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Targeted Capture of Hundreds of Nuclear Genes Unravels Phylogenetic Relationships of the Diverse Neotropical Palm Tribe Geonomateae

Journal article
Authors O. Loiseau
I. Oliyares
M. Paris
M. de La Harpe
A. Weigand
D. Koubinova
J. Rolland
Christine D. Bacon
H. Balslev
F. Borchsenius
A. Cano
T. L. P. Couvreur
C. Delnatte
F. Fardin
M. Gayot
F. Mejia
T. Mota-Machado
M. Ferret
J. Roncal
M. J. Sanin
F. Stauffer
C. Lexer
M. Kessler
N. Salamin
Published in Frontiers in Plant Science
Volume 10
ISSN 1664-462X
Publication year 2019
Published at Department of Biological and Environmental Sciences
Language en
Links dx.doi.org/10.3389/fpls.2019.00864
Keywords Arecaceae, Geonoma, Neotropics, phylogenetic informativeness, phylogenomics, species complexes, macrostachys arecaceae varieties, genome sequence, dated phylogeny, DNA-sequences, genic view, revision, forest, tree, arecoideae, biogeography, Plant Sciences
Subject categories Biological Sciences

Abstract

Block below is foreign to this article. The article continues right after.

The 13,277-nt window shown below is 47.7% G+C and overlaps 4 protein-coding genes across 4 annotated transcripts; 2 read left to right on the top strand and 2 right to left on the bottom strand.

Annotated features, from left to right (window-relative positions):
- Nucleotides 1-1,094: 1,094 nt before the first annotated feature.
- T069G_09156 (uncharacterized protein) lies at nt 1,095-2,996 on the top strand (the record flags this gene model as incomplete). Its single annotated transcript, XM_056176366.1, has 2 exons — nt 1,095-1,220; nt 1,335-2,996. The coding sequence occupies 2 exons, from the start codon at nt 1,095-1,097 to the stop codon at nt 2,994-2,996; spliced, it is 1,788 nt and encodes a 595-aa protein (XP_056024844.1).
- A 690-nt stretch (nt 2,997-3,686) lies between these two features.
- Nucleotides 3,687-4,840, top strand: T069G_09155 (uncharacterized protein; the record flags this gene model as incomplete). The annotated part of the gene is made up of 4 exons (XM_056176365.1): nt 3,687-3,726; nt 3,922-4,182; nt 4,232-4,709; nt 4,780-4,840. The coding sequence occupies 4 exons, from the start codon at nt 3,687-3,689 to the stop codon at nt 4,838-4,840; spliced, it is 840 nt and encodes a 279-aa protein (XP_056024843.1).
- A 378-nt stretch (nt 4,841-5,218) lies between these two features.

The tribe Geonomateae is a widely distributed group of 103 species of Neotropical palms which contains six ecologically important understory or subcanopy genera. Although it has been the focus of many studies, our understanding of the evolutionary history of this group, and in particular of the taxonomically complex genus Geonoma, is far from complete due to a lack of molecular data. Specifically, the previous Sanger sequencing-based studies used a few informative characters and partial sampling. To overcome these limitations, we used a recently developed Arecaceae-specific target capture bait set to undertake a phylogenomic analysis of the tribe Geonomateae. We sequenced 3,988 genomic regions for 85% of the species of the tribe, including 84% of the species of the largest genus, Geonoma. Phylogenetic relationships were inferred using both concatenation and coalescent methods. Overall, our phylogenetic tree is highly supported and congruent with taxonomic delimitations although several morphological taxa were revealed to be non-monophyletic. It is the first time that such a large genomic dataset is provided for an entire tribe within the Arecaceae. Our study lays the groundwork not only for detailed macro- and micro-evolutionary studies within the group, but also sets a workflow for understanding other species complexes across the tree of life.

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